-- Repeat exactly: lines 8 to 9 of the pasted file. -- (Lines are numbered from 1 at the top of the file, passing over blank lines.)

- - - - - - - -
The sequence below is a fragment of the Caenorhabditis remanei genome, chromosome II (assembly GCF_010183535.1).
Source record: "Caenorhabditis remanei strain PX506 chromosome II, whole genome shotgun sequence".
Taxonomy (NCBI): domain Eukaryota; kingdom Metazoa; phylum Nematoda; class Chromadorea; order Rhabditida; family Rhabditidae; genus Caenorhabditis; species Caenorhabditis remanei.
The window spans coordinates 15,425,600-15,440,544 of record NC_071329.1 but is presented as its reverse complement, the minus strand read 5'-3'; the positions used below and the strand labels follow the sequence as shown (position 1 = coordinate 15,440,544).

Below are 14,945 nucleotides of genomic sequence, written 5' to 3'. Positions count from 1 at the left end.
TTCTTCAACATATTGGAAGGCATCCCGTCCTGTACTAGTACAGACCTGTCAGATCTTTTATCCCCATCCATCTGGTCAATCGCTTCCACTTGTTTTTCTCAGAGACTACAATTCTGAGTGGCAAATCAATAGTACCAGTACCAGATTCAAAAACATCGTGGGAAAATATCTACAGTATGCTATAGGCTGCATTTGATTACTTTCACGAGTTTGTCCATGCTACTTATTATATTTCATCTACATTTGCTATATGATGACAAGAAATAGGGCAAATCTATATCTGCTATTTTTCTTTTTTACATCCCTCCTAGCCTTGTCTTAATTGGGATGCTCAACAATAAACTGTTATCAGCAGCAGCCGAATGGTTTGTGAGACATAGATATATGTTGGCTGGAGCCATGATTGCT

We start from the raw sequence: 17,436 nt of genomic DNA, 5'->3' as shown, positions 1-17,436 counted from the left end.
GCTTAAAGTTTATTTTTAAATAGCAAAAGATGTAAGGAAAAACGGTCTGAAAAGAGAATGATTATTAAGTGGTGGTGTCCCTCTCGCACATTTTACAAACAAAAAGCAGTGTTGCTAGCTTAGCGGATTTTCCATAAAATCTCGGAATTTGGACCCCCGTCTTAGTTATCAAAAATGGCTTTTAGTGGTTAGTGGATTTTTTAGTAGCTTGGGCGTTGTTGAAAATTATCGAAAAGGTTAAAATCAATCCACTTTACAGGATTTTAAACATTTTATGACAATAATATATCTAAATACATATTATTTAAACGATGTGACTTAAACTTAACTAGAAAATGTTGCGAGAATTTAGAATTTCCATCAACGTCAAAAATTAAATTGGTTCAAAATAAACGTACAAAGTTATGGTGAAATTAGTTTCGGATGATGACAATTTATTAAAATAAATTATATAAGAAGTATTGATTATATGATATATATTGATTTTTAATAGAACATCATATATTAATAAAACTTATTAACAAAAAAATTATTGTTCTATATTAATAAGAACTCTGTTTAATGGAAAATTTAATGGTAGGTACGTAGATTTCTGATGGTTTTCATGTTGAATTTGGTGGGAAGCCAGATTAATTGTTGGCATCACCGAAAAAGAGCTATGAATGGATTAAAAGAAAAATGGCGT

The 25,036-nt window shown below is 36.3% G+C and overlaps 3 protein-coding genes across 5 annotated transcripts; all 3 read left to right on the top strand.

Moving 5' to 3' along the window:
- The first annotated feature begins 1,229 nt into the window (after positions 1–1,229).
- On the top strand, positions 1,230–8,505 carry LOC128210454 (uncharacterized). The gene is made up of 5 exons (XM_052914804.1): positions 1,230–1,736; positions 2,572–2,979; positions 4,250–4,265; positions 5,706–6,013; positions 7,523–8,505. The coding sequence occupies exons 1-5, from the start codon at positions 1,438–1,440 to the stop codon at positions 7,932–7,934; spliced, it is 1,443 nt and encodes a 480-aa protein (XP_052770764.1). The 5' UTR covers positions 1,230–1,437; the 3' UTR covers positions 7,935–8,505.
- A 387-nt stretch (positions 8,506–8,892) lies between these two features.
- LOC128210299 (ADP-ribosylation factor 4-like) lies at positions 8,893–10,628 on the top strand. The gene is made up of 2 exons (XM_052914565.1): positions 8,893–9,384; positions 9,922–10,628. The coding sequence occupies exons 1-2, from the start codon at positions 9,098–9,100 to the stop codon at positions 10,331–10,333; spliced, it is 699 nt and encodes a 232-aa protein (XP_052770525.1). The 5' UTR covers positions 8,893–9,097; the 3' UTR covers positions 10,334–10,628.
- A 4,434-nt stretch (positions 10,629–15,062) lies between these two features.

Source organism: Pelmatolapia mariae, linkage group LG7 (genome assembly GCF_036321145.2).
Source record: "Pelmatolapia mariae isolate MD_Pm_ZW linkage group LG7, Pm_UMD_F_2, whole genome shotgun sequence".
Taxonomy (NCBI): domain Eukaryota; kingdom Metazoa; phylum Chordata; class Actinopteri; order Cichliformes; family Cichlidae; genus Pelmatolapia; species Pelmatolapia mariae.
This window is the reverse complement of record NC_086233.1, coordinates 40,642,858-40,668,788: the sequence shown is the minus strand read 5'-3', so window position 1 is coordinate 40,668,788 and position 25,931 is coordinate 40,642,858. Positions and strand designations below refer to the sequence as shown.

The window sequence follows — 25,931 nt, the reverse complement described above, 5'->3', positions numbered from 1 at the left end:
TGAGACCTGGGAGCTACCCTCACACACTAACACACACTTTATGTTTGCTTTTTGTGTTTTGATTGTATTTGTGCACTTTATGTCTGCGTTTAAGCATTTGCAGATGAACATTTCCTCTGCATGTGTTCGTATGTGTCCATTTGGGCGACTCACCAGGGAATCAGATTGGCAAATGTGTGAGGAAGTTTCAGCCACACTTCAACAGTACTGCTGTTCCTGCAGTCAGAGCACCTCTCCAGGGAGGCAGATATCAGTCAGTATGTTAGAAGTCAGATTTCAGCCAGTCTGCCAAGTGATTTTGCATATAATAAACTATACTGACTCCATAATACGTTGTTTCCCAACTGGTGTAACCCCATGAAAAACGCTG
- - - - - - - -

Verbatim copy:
GCTTAAAGTTTATTTTTAAATAGCAAAAGATGTAAGGAAAAACGGTCTGAAAAGAGAATGATTATTAAGTGGTGGTGTCCCTCTCGCACATTTTACAAACAAAAAGCAGTGTTGCTAGCTTAGCGGATTTTCCATAAAATCTCGGAATTTGGACCCCCGTCTTAGTTATCAAAAATGGCTTTTAGTGGTTAGTGGATTTTTTAGTAGCTTGGGCGTTGTTGAAAATTATCGAAAAGGTTAAAATCAATCCACTTTACAGGATTTTAAACATTTTATGACAATAATATATCTAAATACATATTATTTAAACGATGTGACTTAAACTTAACTAGAAAATGTTGCGAGAATTTAGAATTTCCATCAACGTCAAAAATTAAATTGGTTCAAAATAAACGTACAAAGTTATGGTGAAATTAGTTTCGGATGATGACAATTTATTAAAATAAATTATATAAGAAGTATTGATTATATGATATATATTGATTTTTAATAGAACATCATATATTAATAAAACTTATTAACAAAAAAATTATTGTTCTATATTAATAAGAACTCTGTTTAATGGAAAATTTAATGGTAGGTACGTAGATTTCTGATGGTTTTCATGTTGAATTTGGTGGGAAGCCAGATTAATTGTTGGCATCACCGAAAAAGAGCTATGAATGGATTAAAAGAAAAATGGCGT

The 25,036-nt window shown below is 36.3% G+C and overlaps 3 protein-coding genes across 5 annotated transcripts; all 3 read left to right on the top strand.